Sign up ×
Stack Overflow is a community of 4.7 million programmers, just like you, helping each other. Join them; it only takes a minute:


We are using a gwt SuggestBox which shows suggestions as user starts typing into this box. however, there is a possibility that end user just type something and do not select anything from the list.

we want to avoid this use case and display error if user do not select anything from the list.

any advise on how can we implement this? The real issue is how to get the list of current suggestions which are display? i dont see any method in suggestOracle class to get the list?

So, anyway without firing another query to get the current list of displayed suggestions?

share|improve this question

1 Answer 1

up vote 1 down vote accepted

Listen to the ValueChangeEvent of the underlying TextBox and check if the value matches any of the selectable values (you can make a call to the SuggestOracle and display an error if it returns zero or more than 1 results; if it returns a single result, you might want to check whether the values are equal).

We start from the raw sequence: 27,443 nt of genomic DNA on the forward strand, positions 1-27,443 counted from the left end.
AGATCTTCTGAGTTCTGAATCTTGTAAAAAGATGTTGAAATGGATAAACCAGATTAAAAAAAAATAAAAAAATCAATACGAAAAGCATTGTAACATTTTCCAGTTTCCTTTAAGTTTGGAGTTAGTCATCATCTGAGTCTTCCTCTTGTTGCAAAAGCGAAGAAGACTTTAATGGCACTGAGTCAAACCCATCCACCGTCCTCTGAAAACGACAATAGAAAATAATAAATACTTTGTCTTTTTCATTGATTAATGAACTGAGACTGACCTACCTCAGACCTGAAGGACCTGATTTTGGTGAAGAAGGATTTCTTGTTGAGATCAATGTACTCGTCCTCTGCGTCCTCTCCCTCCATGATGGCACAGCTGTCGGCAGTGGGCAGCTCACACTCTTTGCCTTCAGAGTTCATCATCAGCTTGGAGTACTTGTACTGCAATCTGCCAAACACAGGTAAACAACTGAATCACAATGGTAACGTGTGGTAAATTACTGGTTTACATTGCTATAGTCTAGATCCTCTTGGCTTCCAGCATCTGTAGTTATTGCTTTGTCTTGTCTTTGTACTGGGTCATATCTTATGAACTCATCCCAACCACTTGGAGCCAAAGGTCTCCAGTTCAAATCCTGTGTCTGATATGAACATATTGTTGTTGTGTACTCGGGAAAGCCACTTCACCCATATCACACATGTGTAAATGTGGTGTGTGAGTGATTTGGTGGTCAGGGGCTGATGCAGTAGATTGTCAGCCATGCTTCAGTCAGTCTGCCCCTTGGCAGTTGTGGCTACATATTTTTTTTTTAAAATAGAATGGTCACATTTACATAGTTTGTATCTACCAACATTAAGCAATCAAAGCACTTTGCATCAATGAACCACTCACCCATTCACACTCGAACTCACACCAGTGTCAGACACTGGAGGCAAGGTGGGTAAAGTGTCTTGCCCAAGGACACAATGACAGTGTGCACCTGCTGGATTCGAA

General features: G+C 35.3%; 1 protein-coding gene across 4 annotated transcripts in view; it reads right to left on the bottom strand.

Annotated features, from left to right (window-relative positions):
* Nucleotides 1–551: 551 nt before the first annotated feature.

share|improve this answer
so is there a way to get the list of currently shown suggestions? could not find in apis/methods in javadoc – Vik Jun 13 '12 at 17:11
Ask the Oracle! – Thomas Broyer Jun 13 '12 at 18:49
i could not find how to get it done? Please advise – Vik Jun 13 '12 at 19:17
If you're sending out every single character typed by the user to your server, then making an additional request to verify that the value is valid is no big deal. If you care about the number of requests, then add throttling and caching: defer sending requests by a few milliseconds and cancel/reschedule at each new request (character typed), and cache results so your last request for verification won't reach the network. A good caching strategy will also wait of an ongoing equivalent request instead of making a new one. – Thomas Broyer Jun 15 '12 at 9:01
1… is a good start: it'll only send a request if one isn't pending a response already. Combine that with min-length, a slight delay before sending a request, and local caching. – Thomas Broyer Jun 15 '12 at 18:49

Your Answer


By posting your answer, you agree to the privacy policy and terms of service.

Not the answer you're looking for? Browse other questions tagged or ask your own question.